It’s fair to say that X-Men spin-off New Mutants hasn’t had an easy ride to release, regularly delaying and shifting its release dates long before that was a hip and trendy craze to afflict almost all blockbusters (thanks, coronavirus) after first debuting a trailer in 2017.
Now, though, it’s finally here – but will its first showing also be the end? Is New Mutants a one-and-done or, in the grand tradition of superheroic cinema, could there be a sequel?
“In our heart of hearts, we hope [The New Mutants] makes a bunch of money so that we can go make the second one,” director Josh Boone told EW in March – but today, a peculiarly challenging set of circumstances could prevent that from happening.
As Boone implies, the original plan was for New Mutants to kick off a new trilogy of X-Men films following this new gang of superpowered teens (including Maisie Williams, Anya Taylor-Joy, Charlie Heaton and Blu Hunt) which would eventually connect with the main series and continue 20th Century Fox’s world-beating X-Men franchise. Who knows? In a different world, perhaps we’d already be on our way to a (heavily-delayed) New Mutants 2.
But rumoured behind-the-scenes problems followed by Disney’s surprise move to buy Fox just kept on pushing that release date, to the point where New Mutants – a low-budget, experimental spin-off – somehow outlasted the wider X-Men movie universe.
Since it was made, Disney’s purchase of Fox and the underperformance of Dark Phoenix has essentially halted the X-Men franchise as we knew it, with the House of Mouse now more likely to reboot the valuable X-Men IP into their own Marvel Cinematic Universe.
“The [Disney/Fox] merger just sort of stopped us in our tracks,” director Boone told Total Film.
“Nobody knew that it was coming, and we were sort of making the movie to be the first in a franchise. None of us had any idea it was going to be bought by another studio or any of those things. So we just sort of rolled with the punches.
“The way that this was originally planned, it was going to come out before Dark Phoenix. Dark Phoenix was going to be two films. All these things – the merger changed all that stuff. Dark Phoenix was changed into one film.
“For New Mutants, I just made sure that I took out this stuff that made it seem like we were setting up an X-Men franchise.”
Maisie Williams as Rahne Sinclair in The New Mutants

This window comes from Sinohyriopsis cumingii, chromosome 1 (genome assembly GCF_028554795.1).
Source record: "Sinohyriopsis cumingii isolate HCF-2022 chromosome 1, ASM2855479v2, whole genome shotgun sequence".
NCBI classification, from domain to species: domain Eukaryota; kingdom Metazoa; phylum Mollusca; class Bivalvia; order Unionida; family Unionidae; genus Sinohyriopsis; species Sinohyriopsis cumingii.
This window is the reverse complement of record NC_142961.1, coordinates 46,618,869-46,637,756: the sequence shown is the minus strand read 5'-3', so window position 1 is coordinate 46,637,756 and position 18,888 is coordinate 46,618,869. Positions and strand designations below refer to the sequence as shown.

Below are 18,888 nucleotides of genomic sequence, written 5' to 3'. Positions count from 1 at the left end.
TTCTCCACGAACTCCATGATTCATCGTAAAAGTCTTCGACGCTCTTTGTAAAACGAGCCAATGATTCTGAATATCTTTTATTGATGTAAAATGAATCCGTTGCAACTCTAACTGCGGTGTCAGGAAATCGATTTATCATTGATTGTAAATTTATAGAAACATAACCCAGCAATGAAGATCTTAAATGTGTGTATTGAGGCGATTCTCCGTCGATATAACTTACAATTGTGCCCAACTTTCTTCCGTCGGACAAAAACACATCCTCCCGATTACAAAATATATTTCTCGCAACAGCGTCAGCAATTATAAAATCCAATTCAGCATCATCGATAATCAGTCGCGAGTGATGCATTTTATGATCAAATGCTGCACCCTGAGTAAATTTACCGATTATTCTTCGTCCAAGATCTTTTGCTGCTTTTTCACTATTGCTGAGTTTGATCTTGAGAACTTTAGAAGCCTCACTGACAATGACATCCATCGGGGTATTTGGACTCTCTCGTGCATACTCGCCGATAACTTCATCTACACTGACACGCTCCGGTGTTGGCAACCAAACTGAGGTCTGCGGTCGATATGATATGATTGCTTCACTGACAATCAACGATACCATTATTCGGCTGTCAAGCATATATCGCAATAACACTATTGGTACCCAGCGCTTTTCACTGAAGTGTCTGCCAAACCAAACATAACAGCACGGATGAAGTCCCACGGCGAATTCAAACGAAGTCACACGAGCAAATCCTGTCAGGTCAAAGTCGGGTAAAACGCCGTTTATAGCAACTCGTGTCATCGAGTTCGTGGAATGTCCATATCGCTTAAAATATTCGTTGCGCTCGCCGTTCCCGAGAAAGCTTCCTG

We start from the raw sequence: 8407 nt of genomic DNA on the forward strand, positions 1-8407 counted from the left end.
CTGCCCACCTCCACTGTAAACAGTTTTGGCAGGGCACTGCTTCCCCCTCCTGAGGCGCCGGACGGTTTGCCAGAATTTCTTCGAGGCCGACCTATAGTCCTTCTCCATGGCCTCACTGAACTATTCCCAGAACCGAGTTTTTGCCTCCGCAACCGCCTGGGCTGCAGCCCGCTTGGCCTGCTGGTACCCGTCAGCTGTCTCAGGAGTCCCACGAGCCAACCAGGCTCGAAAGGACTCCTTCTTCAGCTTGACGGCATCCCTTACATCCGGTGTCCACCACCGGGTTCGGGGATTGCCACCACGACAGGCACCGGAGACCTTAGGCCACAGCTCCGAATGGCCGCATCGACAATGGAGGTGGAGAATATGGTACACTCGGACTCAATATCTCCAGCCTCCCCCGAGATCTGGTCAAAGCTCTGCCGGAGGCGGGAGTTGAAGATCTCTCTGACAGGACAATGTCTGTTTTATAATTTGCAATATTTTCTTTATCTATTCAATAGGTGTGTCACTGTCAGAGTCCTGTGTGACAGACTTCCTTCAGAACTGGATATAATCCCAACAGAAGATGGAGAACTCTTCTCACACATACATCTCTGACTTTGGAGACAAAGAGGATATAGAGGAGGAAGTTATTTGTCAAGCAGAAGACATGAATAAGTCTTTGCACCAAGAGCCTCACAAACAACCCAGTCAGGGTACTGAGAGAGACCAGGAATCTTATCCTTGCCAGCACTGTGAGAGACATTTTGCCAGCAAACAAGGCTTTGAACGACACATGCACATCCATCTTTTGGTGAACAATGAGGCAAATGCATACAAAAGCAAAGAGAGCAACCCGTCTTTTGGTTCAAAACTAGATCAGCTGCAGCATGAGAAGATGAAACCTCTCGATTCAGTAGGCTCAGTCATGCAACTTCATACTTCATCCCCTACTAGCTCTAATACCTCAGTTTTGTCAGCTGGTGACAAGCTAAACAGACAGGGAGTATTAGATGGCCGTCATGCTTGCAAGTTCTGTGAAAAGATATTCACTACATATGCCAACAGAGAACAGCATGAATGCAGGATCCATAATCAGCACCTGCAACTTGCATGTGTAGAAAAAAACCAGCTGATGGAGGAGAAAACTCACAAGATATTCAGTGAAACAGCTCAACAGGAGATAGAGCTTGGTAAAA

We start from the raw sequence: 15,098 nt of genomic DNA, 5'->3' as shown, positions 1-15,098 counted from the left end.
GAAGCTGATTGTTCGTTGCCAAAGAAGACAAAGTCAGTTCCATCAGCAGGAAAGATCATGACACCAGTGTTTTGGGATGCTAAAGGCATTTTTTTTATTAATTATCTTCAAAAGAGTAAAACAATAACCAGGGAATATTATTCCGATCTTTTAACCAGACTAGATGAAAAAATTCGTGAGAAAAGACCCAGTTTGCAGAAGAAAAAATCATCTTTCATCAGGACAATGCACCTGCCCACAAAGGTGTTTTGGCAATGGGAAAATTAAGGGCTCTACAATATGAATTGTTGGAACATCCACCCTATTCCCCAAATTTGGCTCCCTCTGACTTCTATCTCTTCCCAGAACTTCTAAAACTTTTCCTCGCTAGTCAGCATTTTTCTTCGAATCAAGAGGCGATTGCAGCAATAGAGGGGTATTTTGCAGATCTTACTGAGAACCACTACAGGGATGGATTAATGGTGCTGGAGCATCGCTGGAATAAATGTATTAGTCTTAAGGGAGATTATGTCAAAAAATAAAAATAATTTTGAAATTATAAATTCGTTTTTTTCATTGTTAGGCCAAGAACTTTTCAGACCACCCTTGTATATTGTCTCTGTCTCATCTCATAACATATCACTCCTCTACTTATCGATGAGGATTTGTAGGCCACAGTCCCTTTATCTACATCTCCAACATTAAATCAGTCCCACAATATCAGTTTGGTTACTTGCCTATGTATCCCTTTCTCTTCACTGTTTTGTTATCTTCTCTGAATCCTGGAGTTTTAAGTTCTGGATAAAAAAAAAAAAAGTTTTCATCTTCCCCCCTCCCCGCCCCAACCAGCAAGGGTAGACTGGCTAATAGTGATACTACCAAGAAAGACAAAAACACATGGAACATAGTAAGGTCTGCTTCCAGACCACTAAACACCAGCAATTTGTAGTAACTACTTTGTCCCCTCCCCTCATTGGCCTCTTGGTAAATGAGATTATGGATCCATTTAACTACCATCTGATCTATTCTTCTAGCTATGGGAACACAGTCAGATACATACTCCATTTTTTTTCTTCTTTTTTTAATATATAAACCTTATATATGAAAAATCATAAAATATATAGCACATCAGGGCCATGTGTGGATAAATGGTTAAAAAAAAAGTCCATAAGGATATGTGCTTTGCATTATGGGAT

This “stuff” included an original New Mutants post-credits scene that would have seen Jon Hamm take the stage as X-Men villain Mr Sinister (who was also hinted at in some other later films in the saga) – later, after it became clear that this storyline wasn’t to be, Antonio Banderas was drafted in instead to play the father of New Mutants character Roberto DaCosta in another post-credits scene. This, too, had to be scrapped, with nothing left in the film that would explicitly need a follow-up – not exactly encouraging signs for sequel prospects.
And after the coronavirus pandemic pushed New Mutants again, the chances of a sequel seem even slimmer. It’s currently unclear how much nervousness around public gatherings will affect the movie box office, and whether cinemagoers will be tempted into New Mutants despite fears of infection. If they’re not sure it’s worth the risk, it seems unlikely New Mutants would get a sequel for the lone reason it may not make enough money to justify it.
Disney certainly don’t seem too keen on pushing the film, declining to screen it for critics at all and releasing it straight into cinemas with only a limited amount of fanfare, especially compared to the publicity campaign for fellow box office test subject Tenet.
In a way, this isn’t hard to understand – New Mutants is an outlier, a film Disney inherited rather than made themselves, and is in a very different horror-themed style to their usual superhero releases. Obviously they might as well release the film and see what happens, but investing in a sequel would be a bigger commitment that they might be willing to engage with.
“Well, Disney and Marvel, they own everything,” Boone said. “The cast and us would certainly go and make another New Mutants movie in a second.
“But I don’t know what Marvel’s plans are, or what Disney’s plans are. I think right now, we just want to get this one out, so that everybody can see it!
Of course, anything is possible. After months without any major cinema releases and without the usual crowding of the summer box office, it could be that New Mutants will become a hit after all – and if that happens, maybe Disney will think again about the possibility of a sequel.
After all, it’s been suggested that Ryan Reynolds’ version of Deadpool (another X-Men/Fox holdover) could survive in the Disney milieu due to his popularity. If New Mutants was a similarly massive success, it’d just be good business sense for Disney to continue with the series.
But considering the low-key release strategy and attempts to remove any franchise set-up, we’d say things don’t look too rosy for a longer New Mutants-themed series to start here. At least we finally got to see this one.